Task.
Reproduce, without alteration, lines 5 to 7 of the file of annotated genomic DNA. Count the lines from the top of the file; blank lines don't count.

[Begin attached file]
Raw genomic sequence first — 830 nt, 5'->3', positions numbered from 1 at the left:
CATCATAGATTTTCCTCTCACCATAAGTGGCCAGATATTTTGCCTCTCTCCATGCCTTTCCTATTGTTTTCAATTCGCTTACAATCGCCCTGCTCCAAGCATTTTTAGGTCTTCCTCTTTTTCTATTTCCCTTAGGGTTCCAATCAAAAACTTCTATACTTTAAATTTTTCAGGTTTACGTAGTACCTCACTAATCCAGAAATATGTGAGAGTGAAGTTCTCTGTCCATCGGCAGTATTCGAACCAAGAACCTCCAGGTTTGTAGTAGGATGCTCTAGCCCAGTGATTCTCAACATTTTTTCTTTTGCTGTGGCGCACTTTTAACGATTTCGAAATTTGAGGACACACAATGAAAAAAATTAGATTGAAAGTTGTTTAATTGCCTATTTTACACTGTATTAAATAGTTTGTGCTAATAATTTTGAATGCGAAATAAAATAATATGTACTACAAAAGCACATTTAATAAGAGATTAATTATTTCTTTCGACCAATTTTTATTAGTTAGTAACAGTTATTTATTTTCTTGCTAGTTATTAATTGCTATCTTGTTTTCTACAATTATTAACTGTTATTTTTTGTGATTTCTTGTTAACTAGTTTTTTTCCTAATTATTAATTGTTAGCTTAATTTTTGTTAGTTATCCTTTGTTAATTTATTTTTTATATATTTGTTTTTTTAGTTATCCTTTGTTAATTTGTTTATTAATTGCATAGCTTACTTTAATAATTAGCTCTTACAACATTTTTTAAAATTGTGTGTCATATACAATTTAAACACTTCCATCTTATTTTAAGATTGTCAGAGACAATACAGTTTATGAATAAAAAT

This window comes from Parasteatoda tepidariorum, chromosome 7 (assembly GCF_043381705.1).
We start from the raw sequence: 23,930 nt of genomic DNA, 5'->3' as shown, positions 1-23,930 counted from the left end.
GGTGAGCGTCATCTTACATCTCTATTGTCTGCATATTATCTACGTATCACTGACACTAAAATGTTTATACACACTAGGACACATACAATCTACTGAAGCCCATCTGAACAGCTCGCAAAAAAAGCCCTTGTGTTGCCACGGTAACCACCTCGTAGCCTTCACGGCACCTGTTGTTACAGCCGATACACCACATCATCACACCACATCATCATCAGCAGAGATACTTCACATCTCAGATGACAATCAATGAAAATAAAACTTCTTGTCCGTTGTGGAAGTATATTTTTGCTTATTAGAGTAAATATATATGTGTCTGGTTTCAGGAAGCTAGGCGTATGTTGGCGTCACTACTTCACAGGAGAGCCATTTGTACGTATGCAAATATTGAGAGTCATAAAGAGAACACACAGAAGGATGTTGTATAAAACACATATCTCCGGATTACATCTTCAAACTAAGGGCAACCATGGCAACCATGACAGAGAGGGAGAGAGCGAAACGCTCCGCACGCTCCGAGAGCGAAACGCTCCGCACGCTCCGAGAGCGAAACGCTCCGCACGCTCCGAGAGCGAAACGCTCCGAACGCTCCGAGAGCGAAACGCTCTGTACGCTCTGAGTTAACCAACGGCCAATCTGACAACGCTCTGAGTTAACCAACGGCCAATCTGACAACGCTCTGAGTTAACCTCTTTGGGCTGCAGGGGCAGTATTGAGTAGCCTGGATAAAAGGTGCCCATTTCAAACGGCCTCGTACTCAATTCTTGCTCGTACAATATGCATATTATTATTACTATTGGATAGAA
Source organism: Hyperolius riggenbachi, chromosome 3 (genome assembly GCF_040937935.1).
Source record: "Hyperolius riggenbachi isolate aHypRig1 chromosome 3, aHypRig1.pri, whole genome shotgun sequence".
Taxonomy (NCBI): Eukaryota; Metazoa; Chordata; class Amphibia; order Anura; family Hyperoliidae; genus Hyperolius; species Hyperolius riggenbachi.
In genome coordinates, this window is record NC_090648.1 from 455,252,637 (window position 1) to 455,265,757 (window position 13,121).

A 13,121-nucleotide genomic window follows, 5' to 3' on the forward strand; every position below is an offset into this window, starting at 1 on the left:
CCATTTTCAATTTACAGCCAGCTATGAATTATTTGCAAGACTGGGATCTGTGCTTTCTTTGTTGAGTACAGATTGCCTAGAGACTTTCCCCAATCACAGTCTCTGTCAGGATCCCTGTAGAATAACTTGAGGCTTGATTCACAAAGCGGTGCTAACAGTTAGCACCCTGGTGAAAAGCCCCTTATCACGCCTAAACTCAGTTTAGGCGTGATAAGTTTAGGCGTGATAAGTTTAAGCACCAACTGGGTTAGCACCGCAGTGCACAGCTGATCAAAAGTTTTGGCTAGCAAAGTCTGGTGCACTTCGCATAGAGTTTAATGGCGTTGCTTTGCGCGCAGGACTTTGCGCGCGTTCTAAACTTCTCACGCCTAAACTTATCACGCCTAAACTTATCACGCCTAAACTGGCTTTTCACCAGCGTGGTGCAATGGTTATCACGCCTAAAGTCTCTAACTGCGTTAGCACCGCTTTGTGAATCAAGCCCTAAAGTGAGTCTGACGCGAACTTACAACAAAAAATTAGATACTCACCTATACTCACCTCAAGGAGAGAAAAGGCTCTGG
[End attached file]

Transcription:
GGTGAGCGTCATCTTACATCTCTATTGTCTGCATATTATCTACGTATCACTGACACTAAAATGTTTATACACACTAGGACACATACAATCTACTGAAGCCCATCTGAACAGCTCGCAAAAAAAGCCCTTGTGTTGCCACGGTAACCACCTCGTAGCCTTCACGGCACCTGTTGTTACAGCCGATACACCACATCATCACACCACATCATCATCAGCAGAGATACTTCACATCTCAGATGACAATCAATGAAAATAAAACTTCTTGTCCGTTGTGGAAGTATATTTTTGCTTATTAGAGTAAATATATATGTGTCTGGTTTCAGGAAGCTAGGCGTATGTTGGCGTCACTACTTCACAGGAGAGCCATTTGTACGTATGCAAATATTGAGAGTCATAAAGAGAACACACAGAAGGATGTTGTATAAAACACATATCTCCGGATTACATCTTCAAACTAAGGGCAACCATGGCAACCATGACAGAGAGGGAGAGAGCGAAACGCTCCGCACGCTCCGAGAGCGAAACGCTCCGCACGCTCCGAGAGCGAAACGCTCCGCACGCTCCGAGAGCGAAACGCTCCGAACGCTCCGAGAGCGAAACGCTCTGTACGCTCTGAGTTAACCAACGGCCAATCTGACAACGCTCTGAGTTAACCAACGGCCAATCTGACAACGCTCTGAGTTAACCTCTTTGGGCTGCAGGGGCAGTATTGAGTAGCCTGGATAAAAGGTGCCCATTTCAAACGGCCTCGTACTCAATTCTTGCTCGTACAATATGCATATTATTATTACTATTGGATAGAA
Source organism: Hyperolius riggenbachi, chromosome 3 (genome assembly GCF_040937935.1).
Source record: "Hyperolius riggenbachi isolate aHypRig1 chromosome 3, aHypRig1.pri, whole genome shotgun sequence".